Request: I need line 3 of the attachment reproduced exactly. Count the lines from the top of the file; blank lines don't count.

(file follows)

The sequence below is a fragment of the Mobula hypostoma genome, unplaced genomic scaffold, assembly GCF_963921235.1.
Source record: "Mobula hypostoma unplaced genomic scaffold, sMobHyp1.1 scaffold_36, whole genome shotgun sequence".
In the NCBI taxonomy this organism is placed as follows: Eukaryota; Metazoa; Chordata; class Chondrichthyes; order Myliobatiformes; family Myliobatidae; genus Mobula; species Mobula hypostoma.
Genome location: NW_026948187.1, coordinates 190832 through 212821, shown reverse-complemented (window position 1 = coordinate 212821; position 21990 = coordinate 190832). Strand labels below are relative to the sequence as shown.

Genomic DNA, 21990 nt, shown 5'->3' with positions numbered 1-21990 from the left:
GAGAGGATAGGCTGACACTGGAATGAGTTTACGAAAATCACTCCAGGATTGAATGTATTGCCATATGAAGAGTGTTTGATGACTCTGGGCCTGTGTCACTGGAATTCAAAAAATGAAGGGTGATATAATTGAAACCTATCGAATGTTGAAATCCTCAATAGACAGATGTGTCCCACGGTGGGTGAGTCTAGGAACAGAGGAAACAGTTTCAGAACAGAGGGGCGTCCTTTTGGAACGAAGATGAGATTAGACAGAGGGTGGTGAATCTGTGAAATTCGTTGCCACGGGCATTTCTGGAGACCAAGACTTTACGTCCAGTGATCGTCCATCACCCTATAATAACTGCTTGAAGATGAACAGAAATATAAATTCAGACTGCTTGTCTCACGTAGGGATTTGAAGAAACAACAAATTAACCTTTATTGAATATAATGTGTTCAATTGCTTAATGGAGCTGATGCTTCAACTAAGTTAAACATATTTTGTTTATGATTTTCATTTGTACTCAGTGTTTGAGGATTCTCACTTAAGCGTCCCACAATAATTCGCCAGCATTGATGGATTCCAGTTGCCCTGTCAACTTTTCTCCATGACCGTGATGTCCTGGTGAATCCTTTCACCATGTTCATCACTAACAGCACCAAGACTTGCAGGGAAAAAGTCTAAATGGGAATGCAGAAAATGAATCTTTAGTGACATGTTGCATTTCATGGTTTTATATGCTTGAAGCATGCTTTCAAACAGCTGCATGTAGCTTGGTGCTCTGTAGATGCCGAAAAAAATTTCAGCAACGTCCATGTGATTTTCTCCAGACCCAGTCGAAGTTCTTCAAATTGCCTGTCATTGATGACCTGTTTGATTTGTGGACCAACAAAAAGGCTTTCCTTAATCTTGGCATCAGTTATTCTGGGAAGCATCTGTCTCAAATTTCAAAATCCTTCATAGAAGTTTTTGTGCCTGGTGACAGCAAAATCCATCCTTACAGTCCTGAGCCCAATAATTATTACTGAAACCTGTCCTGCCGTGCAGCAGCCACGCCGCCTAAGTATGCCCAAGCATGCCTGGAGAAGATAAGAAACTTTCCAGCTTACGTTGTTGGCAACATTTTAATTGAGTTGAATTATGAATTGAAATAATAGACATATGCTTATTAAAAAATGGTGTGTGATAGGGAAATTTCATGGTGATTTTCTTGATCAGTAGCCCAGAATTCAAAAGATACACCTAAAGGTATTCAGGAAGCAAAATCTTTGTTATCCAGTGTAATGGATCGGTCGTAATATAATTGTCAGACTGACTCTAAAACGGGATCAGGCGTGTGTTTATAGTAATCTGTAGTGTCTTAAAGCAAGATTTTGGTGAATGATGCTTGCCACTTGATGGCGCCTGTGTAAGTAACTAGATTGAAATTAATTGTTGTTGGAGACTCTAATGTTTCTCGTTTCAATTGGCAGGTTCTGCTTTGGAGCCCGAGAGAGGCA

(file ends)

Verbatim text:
In the NCBI taxonomy this organism is placed as follows: Eukaryota; Metazoa; Chordata; class Chondrichthyes; order Myliobatiformes; family Myliobatidae; genus Mobula; species Mobula hypostoma.